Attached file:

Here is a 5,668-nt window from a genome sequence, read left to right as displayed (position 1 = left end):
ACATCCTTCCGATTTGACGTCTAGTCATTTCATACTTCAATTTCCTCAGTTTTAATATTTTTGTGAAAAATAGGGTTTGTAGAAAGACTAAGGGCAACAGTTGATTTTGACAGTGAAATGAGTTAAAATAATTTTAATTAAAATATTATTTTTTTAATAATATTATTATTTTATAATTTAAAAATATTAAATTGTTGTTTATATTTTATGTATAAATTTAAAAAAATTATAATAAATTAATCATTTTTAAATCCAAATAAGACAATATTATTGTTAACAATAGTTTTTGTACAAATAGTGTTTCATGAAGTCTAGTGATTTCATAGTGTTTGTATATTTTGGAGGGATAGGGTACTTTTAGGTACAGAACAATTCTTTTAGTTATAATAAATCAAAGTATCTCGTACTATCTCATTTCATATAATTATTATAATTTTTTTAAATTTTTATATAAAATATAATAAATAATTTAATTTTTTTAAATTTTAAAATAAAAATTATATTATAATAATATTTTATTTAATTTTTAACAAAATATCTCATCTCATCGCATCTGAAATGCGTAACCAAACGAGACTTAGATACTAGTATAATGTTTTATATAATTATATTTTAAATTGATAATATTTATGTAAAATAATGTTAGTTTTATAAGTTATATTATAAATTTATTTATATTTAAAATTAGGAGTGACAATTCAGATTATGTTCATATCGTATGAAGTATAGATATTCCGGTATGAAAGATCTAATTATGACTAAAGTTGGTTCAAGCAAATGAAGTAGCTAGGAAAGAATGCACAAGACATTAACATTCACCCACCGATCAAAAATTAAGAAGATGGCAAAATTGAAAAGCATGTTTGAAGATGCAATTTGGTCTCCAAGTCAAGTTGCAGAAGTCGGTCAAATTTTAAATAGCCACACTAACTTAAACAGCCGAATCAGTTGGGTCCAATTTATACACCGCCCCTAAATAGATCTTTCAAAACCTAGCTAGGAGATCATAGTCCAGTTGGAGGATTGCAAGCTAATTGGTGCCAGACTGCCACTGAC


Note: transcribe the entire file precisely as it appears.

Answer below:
Here is a 5,668-nt window from a genome sequence, read left to right as displayed (position 1 = left end):
ACATCCTTCCGATTTGACGTCTAGTCATTTCATACTTCAATTTCCTCAGTTTTAATATTTTTGTGAAAAATAGGGTTTGTAGAAAGACTAAGGGCAACAGTTGATTTTGACAGTGAAATGAGTTAAAATAATTTTAATTAAAATATTATTTTTTTAATAATATTATTATTTTATAATTTAAAAATATTAAATTGTTGTTTATATTTTATGTATAAATTTAAAAAAATTATAATAAATTAATCATTTTTAAATCCAAATAAGACAATATTATTGTTAACAATAGTTTTTGTACAAATAGTGTTTCATGAAGTCTAGTGATTTCATAGTGTTTGTATATTTTGGAGGGATAGGGTACTTTTAGGTACAGAACAATTCTTTTAGTTATAATAAATCAAAGTATCTCGTACTATCTCATTTCATATAATTATTATAATTTTTTTAAATTTTTATATAAAATATAATAAATAATTTAATTTTTTTAAATTTTAAAATAAAAATTATATTATAATAATATTTTATTTAATTTTTAACAAAATATCTCATCTCATCGCATCTGAAATGCGTAACCAAACGAGACTTAGATACTAGTATAATGTTTTATATAATTATATTTTAAATTGATAATATTTATGTAAAATAATGTTAGTTTTATAAGTTATATTATAAATTTATTTATATTTAAAATTAGGAGTGACAATTCAGATTATGTTCATATCGTATGAAGTATAGATATTCCGGTATGAAAGATCTAATTATGACTAAAGTTGGTTCAAGCAAATGAAGTAGCTAGGAAAGAATGCACAAGACATTAACATTCACCCACCGATCAAAAATTAAGAAGATGGCAAAATTGAAAAGCATGTTTGAAGATGCAATTTGGTCTCCAAGTCAAGTTGCAGAAGTCGGTCAAATTTTAAATAGCCACACTAACTTAAACAGCCGAATCAGTTGGGTCCAATTTATACACCGCCCCTAAATAGATCTTTCAAAACCTAGCTAGGAGATCATAGTCCAGTTGGAGGATTGCAAGCTAATTGGTGCCAGACTGCCACTGAC